On the one hand it will be remembered as the Jigoku no yona Arupen Sekai Senshuken Taikai—the Alpine World Ski Championships from Hell—a 12-day Japanese nightmare in which most of the world's best racers wound up imprisoned at Shizukuishi, a ski resort near the city of Morioka, 320 miles north of Tokyo, where they endured a paralyzing procession of postponements caused by the wildest winter weather most of them had ever experienced. From Siberia and over the Sea of Japan came gale-force winds, blinding blizzards, torrential rain, heavy fog and temperatures warm enough to melt snow and cold enough to freeze snow as hard as steel. This says nothing of the powerful earthquake (6.6 on the Richter scale) that shook skiers in their beds on Feb. 7 and triggered tidal-wave warnings along Japan's northwest coast. Truly hellish.
On the other hand, when the racers did get their chances to ski during breaks in the weather, these championships became decidedly sunnier. Indeed, the world's Alpine heroes produced memories so stirring that Siberia's most violent climatic concoctions could not spoil them. Foremost among the nonmeteorological developments was the triple-medal triumph of 21-year-old Kjetil Andre Aamodt. He was part of a formidable Norwegian men's team that accounted for three gold medals and two silvers. Then there were the downhill victories by a pair of 23-year-old no-names, previously winless in World Cup races: Kate Pace, a Canadian who won despite a fractured left wrist, and Urs Lehmann of Switzerland, who had entered the Japanese championships at Shizukuishi in 1990 to gain experience on the course that would be used for these worlds. Finally, strong performances were also turned in by three U.S. skiers: Julie Parisien, 21, who took the silver in the women's slalom; Picabo Street, also 21, who was second in the women's combined; and AJ Kitt, 24, who was third in the men's downhill.
The U.S. women's team has suffered myriad injuries in recent seasons, and Parisien, with a broken left wrist, broken teeth and a troublesome knee, has been particularly unlucky. Yet the adversity she overcame to make her way onto the awards podium last week was more profound than any physical injury. Her brother Jean-Paul, 24, was killed shortly before Christmas by a hit-and-run driver who caused J-P's car to crash into a tree in rural Maine, near where the Parisiens live. J-P had served as the leader and inspiration for his three younger siblings, and the loss had a shattering effect on the family.
"Maybe I'm just shutting out the sentimental stuff and postponing my grief until spring," said Julie. "But I feel he is still with us. I feel his presence. He was with me during the race."
If so, J-P helped his sister produce an excellent first run in the slalom on Feb. 9; at the break she stood second, behind New Zealand's Annelise Coberger. In the second run Parisien uncorked another beauty, but about halfway through, a gate pole whipped down across her skis and broke her rhythm. "I sat back and got real defensive for a second," recalled Parisien. "Then I got my concentration back. But that little flaw cost me the gold medal, I'm positive." Coberger missed a gate in her second run, but Karin Buder, 28, a longtime World Cup also-ran from Austria, blasted out of the pack to beat Parisien by .21 of a second.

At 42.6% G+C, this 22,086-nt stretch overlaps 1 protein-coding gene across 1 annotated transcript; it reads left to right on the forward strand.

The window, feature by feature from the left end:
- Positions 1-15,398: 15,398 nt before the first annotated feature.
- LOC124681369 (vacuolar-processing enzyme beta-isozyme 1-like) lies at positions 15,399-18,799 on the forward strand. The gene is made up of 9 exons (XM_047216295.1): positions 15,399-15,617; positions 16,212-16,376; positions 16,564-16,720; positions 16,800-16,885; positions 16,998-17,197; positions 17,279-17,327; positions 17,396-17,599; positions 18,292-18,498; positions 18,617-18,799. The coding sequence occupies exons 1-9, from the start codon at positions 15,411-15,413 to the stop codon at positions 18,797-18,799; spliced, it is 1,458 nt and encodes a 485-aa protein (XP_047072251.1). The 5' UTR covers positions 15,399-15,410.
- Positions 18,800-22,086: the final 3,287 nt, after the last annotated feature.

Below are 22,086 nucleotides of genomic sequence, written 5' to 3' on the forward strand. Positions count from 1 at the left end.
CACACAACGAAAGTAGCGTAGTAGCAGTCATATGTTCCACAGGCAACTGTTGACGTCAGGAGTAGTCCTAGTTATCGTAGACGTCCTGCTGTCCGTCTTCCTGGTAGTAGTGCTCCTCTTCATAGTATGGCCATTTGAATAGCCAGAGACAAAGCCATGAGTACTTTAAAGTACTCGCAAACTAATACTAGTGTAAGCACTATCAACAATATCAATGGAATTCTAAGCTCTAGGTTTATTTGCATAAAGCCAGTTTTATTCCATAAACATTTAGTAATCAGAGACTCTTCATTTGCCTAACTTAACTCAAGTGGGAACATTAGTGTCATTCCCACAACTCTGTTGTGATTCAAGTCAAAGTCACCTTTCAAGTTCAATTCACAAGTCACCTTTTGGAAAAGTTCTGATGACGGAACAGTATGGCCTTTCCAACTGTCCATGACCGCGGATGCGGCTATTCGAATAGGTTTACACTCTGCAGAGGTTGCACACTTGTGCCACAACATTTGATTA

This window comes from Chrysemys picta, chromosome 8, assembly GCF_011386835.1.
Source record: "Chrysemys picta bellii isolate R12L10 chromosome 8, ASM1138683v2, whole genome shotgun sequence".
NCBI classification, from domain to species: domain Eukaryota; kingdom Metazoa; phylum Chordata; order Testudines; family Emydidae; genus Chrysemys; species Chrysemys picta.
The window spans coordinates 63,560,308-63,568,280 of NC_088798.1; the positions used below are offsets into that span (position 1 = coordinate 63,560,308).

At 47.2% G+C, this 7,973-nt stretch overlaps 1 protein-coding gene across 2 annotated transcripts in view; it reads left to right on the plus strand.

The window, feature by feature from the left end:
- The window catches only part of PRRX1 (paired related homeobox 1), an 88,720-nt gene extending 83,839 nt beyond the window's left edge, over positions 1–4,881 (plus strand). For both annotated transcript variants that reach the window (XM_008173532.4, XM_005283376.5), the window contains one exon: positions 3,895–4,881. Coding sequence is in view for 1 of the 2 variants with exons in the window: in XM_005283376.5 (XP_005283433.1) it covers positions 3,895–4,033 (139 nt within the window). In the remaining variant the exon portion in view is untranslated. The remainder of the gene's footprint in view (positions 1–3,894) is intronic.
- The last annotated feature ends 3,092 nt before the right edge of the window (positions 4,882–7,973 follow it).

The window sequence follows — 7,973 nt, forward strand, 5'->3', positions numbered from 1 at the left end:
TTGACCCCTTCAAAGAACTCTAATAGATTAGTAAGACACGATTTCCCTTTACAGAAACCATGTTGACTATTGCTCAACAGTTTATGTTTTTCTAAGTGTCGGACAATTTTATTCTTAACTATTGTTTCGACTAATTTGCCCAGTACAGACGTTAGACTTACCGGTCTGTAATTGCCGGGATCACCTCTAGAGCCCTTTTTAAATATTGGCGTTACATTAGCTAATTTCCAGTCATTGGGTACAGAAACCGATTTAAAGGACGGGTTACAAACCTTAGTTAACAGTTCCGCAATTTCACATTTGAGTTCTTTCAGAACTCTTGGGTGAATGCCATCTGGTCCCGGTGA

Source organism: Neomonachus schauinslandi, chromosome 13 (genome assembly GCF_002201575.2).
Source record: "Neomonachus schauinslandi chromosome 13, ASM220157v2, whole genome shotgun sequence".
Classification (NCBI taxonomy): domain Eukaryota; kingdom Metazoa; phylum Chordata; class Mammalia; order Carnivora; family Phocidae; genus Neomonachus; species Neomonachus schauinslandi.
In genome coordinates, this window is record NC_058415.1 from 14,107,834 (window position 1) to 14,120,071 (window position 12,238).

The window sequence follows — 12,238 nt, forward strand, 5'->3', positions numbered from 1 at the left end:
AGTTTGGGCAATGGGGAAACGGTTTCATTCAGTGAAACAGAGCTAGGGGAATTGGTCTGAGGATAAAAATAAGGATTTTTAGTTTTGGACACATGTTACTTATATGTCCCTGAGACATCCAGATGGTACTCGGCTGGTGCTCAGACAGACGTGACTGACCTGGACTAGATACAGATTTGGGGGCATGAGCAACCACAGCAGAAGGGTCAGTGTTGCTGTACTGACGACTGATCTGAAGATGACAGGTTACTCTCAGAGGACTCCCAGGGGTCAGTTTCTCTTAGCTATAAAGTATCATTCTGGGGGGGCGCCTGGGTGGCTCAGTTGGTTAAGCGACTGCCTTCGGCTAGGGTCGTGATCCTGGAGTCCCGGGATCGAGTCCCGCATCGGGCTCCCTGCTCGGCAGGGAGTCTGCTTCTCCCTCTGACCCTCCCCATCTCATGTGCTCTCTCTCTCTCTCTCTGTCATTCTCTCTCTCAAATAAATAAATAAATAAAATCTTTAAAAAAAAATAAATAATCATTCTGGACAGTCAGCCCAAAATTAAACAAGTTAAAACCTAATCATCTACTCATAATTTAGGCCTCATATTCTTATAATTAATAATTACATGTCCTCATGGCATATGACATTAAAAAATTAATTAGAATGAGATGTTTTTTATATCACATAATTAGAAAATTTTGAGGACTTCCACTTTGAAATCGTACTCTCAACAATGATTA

After the race, Parisien wept. "J-P would be psyched at how strong I am," she said, "but he would have told me that it was a real downer that I didn't get the gold. I feel I let him down. I know that sounds harsh and I know it sounds sad, but it isn't. My brother had great, great compassion, but he also believed in pressuring us to do our very best."
In her short career Parisien has three World Cup victories and a fourth-place finish in the 1992 Olympic slalom, so her performance last week wasn't all that surprising. As for Street, a free spirit from Sun Valley, Idaho, her silver came right out of the blue. Street, whose first name, Picabo, is pronounced "PEEK-a-boo," had never finished better than eighth in a World Cup event, and no one expected her to leave Japan with any hardware.
No one, that is, except Street. Never a star, she has nevertheless acted like one at times. "When someone tells me there is only one way to do things, it always lights a fire under my butt," she said. "My instant reaction is, 'I'm gonna prove you wrong.' " This attitude got her sent home from the U.S. team's training camp in the summer of 1990 because she refused to do the dry-land conditioning the coaches demanded.
According to Street's father, Stubby, a mason by trade and a gentle hippie by nature, Picabo, who is named after a town near Sun Valley, "was one of those naturally talented kids who was surprised to find out that she had to work. Every once in a while you had to boot her in the rear, and then you had to stroke her. There were times when you wanted to yell, 'Damn it! You could be the best in the world.' " Picabo was certifiably second best after the Shizukuishi combined, which consists of a downhill race (in which she finished first) and a slalom (13th). The winner was Miriam Vogt, 25, a German who came in second in both races.
Kitt has been prowling around the edges of stardom since December 1991, when in Val d'Isère, France, he became the first U.S. skier to win a World Cup downhill since Olympic gold medalist Billy Johnson in 1984. Kitt has not won another, but he has piled up enough top-10 performances to qualify as a threat on every downhill course, from the toughest to the easiest. The one at Shizukuishi, the shortest men's run in the world championships' 62-year history, was among the latter. Said Kitt after getting the bronze, "It's a fun course, though maybe not a real championship test."